Are you taking enough vegetables and milk as a pregnant mum?
Many Singaporean women are not following a well-balanced eating plan to meet their nutritional needs during pregnancy, according to a survey conducted by Abbott Nutrition with 480 women during the First Mums’ and Dads’ Congress (FMDC) in 2012. The survey results were revealed at this year’s FMDC, and highlighted various gaps in nutrition for pregnant women in Singapore.
The survey was conducted by Abbott Nutrition to determine the knowledge levels of pregnant mums and mums-to-be around nutrition during pregnancy and lactation, in line with FMDC, which aims to educate new parents and parents-to-be on topics such as maternal health and nutrition.
While the majority (76 percent) of pregnant women thought they consumed balanced and nutritious meals, a closer look showed they are not meeting the Health Promotion Board of Singapore’s nutrition guidelines during pregnancy. Less than half of the pregnant women surveyed consumed at least two servings of fruit (41 percent) and vegetables (48 percent) daily, and only one out of every five pregnant women (19 percent), consumed at least two glasses of milk daily. According to the Health Promotion Board, it is recommended that women consume three servings of vegetables, two servings of fruit and two glasses of milk every day during pregnancy1.
Most women surveyed said they found it difficult to eat healthily in Singapore. Half of the respondents (51 percent) felt that they did not have enough time to prepare healthy meals at home and more than half (61 percent) felt there was a lack of healthy choices when dining out. In addition to healthy eating, the majority of women (83 percent) worry about gaining excess weight during their pregnancies.
Dr Kelly Loi, Medical Director of the Health & Fertility Centre for Women, said, “While being pregnant does not mean having to eat for two, it is a matter of concern that many pregnant women do not appear to be meeting their nutritional needs. Eating well during pregnancy ensures optimal nourishment for the unborn baby. Pregnant women are advised to cut back on fat, salt and sugar and increase their intake of whole-grains, fruits, vegetables, legumes and low-fat dairy products.”
Ms Hui Hwa Koh-Minjoot, Regional General Manager for Abbott Nutrition International added, “Abbott Nutrition is committed to the health of pregnant mums in Singapore, which is why we conducted the survey to better understand their knowledge levels around nutrition. A healthy diet during pregnancy can promote a baby’s growth and development. While the basic principles of a healthy, balanced diet remains the same for all women, pregnant women need to pay special attention to ensure that they are eating foods rich in calcium, folate and iron.”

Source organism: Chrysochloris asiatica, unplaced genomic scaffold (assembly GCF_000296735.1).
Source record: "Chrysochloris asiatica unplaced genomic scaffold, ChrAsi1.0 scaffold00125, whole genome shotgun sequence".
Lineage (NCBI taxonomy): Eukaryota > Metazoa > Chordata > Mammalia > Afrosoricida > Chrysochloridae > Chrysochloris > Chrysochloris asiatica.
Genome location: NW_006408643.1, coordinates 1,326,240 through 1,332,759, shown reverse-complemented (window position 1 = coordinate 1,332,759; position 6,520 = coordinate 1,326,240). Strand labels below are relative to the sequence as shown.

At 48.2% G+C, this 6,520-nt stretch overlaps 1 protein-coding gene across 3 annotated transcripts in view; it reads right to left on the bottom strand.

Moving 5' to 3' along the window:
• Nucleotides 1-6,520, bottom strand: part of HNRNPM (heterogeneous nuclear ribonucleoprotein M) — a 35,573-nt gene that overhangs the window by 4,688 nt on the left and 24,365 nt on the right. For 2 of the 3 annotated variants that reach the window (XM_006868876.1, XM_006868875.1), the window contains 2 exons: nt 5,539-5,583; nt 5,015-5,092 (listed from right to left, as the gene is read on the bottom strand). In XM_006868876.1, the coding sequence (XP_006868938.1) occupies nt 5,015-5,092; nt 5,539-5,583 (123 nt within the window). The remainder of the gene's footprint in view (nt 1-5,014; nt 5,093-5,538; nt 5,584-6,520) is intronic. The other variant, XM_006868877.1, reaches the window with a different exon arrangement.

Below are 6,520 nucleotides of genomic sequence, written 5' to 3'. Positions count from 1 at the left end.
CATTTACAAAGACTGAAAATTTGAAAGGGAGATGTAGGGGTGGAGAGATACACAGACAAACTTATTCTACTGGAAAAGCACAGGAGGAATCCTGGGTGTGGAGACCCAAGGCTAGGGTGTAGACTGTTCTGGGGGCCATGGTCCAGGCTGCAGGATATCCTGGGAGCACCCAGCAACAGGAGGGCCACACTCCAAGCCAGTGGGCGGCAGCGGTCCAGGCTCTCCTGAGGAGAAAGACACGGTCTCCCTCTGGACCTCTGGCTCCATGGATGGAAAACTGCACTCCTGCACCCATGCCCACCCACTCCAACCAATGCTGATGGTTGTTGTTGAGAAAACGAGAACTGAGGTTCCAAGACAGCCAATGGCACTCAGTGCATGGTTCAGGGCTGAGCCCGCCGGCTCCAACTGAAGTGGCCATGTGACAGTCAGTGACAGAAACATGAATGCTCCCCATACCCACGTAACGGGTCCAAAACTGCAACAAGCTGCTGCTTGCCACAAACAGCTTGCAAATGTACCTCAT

About the First Mums’ and Dads’ Congress
First Mums’ & Dads’ Congress is a parenting event in Singapore, held by Abbott Nutrition yearly. At the Congress, various doctors and healthcare professionals share information and experience on a variety of parenting topics to prepare new parents and parents-to-be for parenthood. Experts also provide tips on maternal health and nutrition, to help pregnant mums look and feel good throughout their pregnancy.
About the survey
As part of the First Mums’ and Dads’ Congress 2012, Abbott Nutrition conducted a survey among 480 women to determine their knowledge levels about nutrition during pregnancy and lactation, as well as uncover possible misconceptions pregnant women may hold regarding nutritional needs during pregnancy.
Selected survey results:
- Sixty-one percent of respondents feel that there is a lack of healthy food choices when eating out. Fifty-one percent of respondents think there is not enough time to prepare healthy meals at home.
- Seventy-six percent of pregnant women say that they have balanced and nutritious meals. Yet:
o Only 41 percent of pregnant women eat at least two servings of fruit daily.
o Only 48 percent of pregnant women eat at least two servings of vegetables daily.
o Only 19 percent of pregnant women drink at least two cups of milk daily.
- During pregnancy, 98 percent trust healthcare professionals for nutrition-related information, 33 percent trust websites, while 27 percent trust their parents or in-laws. For pregnancy-related topics, 84 percent trust healthcare professionals, 39 percent trust Traditional Chinese Medicine professionals and 34 percent trust websites.
1 HPB Online, Healthy Start for Your Pregnancy.